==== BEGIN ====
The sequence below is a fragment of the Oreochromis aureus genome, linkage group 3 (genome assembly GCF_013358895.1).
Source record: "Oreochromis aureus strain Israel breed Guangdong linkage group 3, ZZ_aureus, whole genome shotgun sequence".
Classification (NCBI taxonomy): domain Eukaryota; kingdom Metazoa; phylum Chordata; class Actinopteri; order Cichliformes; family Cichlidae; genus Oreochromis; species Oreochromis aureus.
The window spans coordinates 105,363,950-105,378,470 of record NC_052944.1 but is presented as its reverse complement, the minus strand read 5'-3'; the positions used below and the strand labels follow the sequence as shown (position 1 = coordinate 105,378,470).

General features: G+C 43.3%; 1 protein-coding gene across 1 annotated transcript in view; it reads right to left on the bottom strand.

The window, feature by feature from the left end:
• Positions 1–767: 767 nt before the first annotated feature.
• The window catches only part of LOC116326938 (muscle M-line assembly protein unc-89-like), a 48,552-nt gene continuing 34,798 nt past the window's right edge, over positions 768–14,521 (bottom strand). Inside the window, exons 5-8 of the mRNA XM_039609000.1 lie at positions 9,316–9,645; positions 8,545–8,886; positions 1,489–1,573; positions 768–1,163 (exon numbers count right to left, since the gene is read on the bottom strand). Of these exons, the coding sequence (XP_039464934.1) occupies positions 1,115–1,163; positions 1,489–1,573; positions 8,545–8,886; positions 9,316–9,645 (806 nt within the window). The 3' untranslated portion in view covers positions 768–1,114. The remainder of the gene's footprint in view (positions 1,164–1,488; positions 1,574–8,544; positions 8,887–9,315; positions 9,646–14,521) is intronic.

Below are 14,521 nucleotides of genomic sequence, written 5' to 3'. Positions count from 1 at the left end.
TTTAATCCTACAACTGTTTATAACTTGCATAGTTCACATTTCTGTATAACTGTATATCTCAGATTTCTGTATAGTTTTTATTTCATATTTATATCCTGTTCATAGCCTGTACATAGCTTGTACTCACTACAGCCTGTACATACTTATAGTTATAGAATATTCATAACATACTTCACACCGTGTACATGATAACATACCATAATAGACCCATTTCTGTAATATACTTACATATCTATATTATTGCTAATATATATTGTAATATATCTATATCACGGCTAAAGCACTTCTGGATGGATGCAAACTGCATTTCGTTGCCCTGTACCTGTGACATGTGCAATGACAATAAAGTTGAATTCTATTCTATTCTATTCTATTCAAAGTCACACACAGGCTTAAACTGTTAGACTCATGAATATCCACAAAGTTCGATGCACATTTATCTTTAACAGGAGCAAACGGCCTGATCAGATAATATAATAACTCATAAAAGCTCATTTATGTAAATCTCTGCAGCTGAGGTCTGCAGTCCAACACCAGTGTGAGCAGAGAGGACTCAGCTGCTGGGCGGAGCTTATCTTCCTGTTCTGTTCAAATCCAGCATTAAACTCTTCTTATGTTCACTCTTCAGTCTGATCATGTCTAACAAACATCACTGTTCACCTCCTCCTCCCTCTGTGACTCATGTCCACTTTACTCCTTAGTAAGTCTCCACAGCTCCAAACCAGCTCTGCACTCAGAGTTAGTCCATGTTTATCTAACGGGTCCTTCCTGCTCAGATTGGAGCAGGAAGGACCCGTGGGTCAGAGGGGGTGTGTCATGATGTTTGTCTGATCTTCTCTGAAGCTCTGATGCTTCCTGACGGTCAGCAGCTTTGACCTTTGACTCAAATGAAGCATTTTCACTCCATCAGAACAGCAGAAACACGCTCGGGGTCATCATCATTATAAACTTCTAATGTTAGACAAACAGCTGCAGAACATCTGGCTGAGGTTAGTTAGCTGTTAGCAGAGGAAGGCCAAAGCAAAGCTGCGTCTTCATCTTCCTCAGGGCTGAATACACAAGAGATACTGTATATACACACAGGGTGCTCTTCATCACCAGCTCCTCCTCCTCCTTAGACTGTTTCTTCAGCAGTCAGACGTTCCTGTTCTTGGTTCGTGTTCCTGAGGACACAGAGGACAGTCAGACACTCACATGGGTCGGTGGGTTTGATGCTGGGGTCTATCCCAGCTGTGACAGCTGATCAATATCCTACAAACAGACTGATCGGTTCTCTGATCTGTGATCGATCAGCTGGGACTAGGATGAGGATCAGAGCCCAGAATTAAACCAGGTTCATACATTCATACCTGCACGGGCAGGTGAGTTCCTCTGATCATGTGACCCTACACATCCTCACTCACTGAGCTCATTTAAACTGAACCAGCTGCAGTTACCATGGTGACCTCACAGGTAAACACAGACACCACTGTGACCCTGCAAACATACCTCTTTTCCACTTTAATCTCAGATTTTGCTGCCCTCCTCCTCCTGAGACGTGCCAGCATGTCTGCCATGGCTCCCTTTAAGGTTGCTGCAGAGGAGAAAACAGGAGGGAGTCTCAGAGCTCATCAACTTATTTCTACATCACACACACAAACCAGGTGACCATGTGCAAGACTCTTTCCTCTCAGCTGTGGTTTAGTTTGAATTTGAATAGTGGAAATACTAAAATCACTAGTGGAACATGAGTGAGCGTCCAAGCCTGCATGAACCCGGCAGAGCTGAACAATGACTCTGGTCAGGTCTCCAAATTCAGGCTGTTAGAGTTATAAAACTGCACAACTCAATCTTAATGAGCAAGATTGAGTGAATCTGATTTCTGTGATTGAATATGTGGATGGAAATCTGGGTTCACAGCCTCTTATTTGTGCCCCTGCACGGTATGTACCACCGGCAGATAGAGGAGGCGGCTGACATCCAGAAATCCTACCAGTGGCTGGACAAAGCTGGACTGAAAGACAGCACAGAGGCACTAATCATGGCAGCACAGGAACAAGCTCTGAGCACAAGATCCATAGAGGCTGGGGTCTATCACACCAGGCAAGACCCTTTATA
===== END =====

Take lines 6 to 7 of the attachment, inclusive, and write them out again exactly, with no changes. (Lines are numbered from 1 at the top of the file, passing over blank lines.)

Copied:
The window, feature by feature from the left end:
• Positions 1–767: 767 nt before the first annotated feature.